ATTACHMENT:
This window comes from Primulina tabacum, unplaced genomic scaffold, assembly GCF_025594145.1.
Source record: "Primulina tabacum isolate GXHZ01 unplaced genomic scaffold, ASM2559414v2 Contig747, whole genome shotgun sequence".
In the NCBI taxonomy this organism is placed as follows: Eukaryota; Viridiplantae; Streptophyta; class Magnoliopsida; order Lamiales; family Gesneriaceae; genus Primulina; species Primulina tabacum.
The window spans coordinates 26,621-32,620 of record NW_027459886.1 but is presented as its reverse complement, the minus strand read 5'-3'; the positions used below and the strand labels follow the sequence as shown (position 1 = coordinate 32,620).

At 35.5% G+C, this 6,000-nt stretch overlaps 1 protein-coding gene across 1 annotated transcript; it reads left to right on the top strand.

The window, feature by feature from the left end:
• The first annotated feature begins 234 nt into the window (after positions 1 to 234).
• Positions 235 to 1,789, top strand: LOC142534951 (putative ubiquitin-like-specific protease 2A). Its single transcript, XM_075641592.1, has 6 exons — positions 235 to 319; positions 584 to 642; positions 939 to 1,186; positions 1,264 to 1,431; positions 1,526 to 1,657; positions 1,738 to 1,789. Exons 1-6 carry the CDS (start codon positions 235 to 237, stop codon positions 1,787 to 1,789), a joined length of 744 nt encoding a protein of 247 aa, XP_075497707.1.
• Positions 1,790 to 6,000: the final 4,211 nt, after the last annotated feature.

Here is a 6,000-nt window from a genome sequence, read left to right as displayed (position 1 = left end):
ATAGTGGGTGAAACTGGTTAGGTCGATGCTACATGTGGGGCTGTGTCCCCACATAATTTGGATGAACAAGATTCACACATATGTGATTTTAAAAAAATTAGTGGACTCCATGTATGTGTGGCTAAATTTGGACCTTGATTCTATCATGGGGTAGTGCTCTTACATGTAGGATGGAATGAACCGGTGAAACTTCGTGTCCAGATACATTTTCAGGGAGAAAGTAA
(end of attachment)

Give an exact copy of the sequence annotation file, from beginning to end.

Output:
This window comes from Primulina tabacum, unplaced genomic scaffold, assembly GCF_025594145.1.
Source record: "Primulina tabacum isolate GXHZ01 unplaced genomic scaffold, ASM2559414v2 Contig747, whole genome shotgun sequence".
In the NCBI taxonomy this organism is placed as follows: Eukaryota; Viridiplantae; Streptophyta; class Magnoliopsida; order Lamiales; family Gesneriaceae; genus Primulina; species Primulina tabacum.
The window spans coordinates 26,621-32,620 of record NW_027459886.1 but is presented as its reverse complement, the minus strand read 5'-3'; the positions used below and the strand labels follow the sequence as shown (position 1 = coordinate 32,620).

At 35.5% G+C, this 6,000-nt stretch overlaps 1 protein-coding gene across 1 annotated transcript; it reads left to right on the top strand.

The window, feature by feature from the left end:
• The first annotated feature begins 234 nt into the window (after positions 1 to 234).
• Positions 235 to 1,789, top strand: LOC142534951 (putative ubiquitin-like-specific protease 2A). Its single transcript, XM_075641592.1, has 6 exons — positions 235 to 319; positions 584 to 642; positions 939 to 1,186; positions 1,264 to 1,431; positions 1,526 to 1,657; positions 1,738 to 1,789. Exons 1-6 carry the CDS (start codon positions 235 to 237, stop codon positions 1,787 to 1,789), a joined length of 744 nt encoding a protein of 247 aa, XP_075497707.1.
• Positions 1,790 to 6,000: the final 4,211 nt, after the last annotated feature.

Here is a 6,000-nt window from a genome sequence, read left to right as displayed (position 1 = left end):
ATAGTGGGTGAAACTGGTTAGGTCGATGCTACATGTGGGGCTGTGTCCCCACATAATTTGGATGAACAAGATTCACACATATGTGATTTTAAAAAAATTAGTGGACTCCATGTATGTGTGGCTAAATTTGGACCTTGATTCTATCATGGGGTAGTGCTCTTACATGTAGGATGGAATGAACCGGTGAAACTTCGTGTCCAGATACATTTTCAGGGAGAAAGTAA